by Ben Lukins, Programme Manager, Healthcare Improvement Scotland. Follow Ben on Twitter @blukins1.
At the start of December we held a workshop exploring the evaluation of neighbourhood care at a national and local level. The workshop was well-attended and included academics with evaluation backgrounds, staff from some of the Scottish test sites, representatives from Buurtzorg, staff from the Public Health Agency in Northern Ireland and individuals from our national partners.
The importance of reflecting the local context was recognised and it was acknowledged that there was a richness in the qualitative information, drawn from staff’s experiences. The group reflected that the evaluation was about looking at how the principles of Buurtzorg had been applied and not about evaluating the principles themselves.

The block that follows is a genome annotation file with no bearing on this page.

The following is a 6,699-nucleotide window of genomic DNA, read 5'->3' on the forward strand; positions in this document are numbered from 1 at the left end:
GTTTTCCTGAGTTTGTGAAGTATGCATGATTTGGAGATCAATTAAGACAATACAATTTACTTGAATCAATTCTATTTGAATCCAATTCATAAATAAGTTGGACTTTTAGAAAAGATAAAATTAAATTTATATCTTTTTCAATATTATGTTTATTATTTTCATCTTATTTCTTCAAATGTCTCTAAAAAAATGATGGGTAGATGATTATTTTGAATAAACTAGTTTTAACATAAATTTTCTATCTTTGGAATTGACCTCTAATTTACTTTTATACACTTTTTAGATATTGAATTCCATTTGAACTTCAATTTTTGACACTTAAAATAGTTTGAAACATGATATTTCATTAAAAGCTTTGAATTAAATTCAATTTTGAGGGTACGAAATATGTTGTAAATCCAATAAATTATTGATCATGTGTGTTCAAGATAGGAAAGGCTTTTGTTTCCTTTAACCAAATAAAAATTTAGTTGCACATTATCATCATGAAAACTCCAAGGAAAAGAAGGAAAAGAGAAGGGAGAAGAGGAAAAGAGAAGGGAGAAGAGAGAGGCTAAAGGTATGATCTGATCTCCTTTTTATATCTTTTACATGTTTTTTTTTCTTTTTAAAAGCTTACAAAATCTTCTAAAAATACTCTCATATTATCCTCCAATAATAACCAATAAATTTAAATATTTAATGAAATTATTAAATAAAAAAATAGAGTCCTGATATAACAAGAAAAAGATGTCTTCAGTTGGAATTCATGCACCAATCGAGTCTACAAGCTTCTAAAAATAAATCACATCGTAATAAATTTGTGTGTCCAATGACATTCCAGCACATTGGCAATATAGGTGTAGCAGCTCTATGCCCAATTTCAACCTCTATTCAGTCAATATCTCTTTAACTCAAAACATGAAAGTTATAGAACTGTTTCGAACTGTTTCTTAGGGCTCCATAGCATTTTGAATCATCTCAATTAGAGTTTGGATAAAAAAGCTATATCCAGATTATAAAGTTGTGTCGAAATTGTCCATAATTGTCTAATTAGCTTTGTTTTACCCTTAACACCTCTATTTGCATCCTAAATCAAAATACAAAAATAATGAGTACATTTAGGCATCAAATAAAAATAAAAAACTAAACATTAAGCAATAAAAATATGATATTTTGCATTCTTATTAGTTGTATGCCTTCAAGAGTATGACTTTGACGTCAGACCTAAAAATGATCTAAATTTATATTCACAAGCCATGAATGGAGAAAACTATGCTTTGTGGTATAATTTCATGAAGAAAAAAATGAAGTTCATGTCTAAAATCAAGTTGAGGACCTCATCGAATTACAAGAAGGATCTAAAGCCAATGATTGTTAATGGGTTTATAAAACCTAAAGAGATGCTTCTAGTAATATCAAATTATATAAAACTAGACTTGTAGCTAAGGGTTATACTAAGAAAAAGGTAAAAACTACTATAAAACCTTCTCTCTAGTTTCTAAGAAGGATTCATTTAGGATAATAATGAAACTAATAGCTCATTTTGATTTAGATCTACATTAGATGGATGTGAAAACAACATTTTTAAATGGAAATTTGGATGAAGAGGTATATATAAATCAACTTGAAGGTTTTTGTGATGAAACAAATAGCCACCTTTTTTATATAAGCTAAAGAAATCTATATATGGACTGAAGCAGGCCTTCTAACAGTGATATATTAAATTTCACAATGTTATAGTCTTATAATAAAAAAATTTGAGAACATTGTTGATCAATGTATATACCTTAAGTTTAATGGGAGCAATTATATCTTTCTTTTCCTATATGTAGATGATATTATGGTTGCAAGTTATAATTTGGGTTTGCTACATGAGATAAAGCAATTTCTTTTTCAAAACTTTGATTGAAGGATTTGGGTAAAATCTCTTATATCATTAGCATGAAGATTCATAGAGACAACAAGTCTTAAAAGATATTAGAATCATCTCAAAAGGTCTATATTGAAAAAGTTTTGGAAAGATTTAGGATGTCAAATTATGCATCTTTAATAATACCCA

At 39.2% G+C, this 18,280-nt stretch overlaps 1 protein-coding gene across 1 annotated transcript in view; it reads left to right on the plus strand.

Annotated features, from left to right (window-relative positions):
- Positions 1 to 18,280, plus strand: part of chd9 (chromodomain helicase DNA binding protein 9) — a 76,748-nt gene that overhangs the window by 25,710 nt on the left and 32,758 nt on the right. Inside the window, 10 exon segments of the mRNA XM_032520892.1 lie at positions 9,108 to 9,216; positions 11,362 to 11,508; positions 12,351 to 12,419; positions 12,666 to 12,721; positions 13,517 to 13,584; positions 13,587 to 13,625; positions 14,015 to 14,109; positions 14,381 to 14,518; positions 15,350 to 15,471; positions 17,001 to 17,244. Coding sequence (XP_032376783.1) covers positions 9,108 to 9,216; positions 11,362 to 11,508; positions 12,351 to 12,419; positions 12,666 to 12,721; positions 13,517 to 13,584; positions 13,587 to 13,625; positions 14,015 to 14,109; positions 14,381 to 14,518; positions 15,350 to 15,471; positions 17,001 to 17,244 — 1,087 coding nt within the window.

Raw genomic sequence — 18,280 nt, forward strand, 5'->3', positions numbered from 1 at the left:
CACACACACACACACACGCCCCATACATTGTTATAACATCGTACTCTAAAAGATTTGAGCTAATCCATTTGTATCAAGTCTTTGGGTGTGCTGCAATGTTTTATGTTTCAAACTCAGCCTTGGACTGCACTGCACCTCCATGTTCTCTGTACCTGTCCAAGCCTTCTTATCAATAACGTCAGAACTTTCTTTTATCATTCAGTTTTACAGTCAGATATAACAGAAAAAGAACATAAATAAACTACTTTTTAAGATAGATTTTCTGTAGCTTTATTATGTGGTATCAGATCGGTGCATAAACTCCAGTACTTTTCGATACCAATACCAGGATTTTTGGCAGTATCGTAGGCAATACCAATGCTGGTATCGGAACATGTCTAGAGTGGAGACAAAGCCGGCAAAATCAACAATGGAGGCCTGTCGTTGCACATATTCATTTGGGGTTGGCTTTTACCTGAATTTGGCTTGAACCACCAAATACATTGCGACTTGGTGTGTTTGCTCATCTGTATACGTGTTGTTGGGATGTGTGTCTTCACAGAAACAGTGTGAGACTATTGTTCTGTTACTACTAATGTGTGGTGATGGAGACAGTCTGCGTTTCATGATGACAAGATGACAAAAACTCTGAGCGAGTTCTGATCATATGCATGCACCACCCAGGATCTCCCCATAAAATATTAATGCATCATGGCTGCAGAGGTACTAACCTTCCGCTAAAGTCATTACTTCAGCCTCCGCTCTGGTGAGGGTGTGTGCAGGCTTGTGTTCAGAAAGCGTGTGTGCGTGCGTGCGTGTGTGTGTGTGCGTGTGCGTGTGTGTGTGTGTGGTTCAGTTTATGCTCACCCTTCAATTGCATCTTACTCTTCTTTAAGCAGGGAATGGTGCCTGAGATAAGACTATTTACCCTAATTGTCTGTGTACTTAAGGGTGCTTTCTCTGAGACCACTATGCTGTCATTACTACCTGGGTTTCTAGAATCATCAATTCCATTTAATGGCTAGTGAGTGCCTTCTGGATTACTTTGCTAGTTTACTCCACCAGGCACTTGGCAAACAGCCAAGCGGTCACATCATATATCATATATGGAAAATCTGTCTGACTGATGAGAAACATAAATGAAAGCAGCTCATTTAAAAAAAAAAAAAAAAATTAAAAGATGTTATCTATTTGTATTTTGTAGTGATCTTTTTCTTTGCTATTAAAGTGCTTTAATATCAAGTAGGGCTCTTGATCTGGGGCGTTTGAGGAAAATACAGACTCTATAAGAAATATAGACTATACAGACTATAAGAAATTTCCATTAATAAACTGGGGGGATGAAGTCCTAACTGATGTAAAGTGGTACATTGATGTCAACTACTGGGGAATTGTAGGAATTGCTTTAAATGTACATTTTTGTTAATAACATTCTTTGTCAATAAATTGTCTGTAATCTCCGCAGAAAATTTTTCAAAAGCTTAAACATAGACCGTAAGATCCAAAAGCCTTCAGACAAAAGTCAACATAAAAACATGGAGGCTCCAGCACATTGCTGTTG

Buurtzorg principles in Scotland
We spent time determining the principles that were being applied in Scotland and agreed on the following:
- Putting the person at the centre of holistic care.
- Building relationships with people to make informed decisions about their own care, which promotes wellbeing and independence with active involvement of family, neighbours and the wider community, where appropriate.
- Everyone, including support functions, enabling person-centred care at the point of delivery.
- Small self-organising, geographical-based teams.
- Professional autonomy.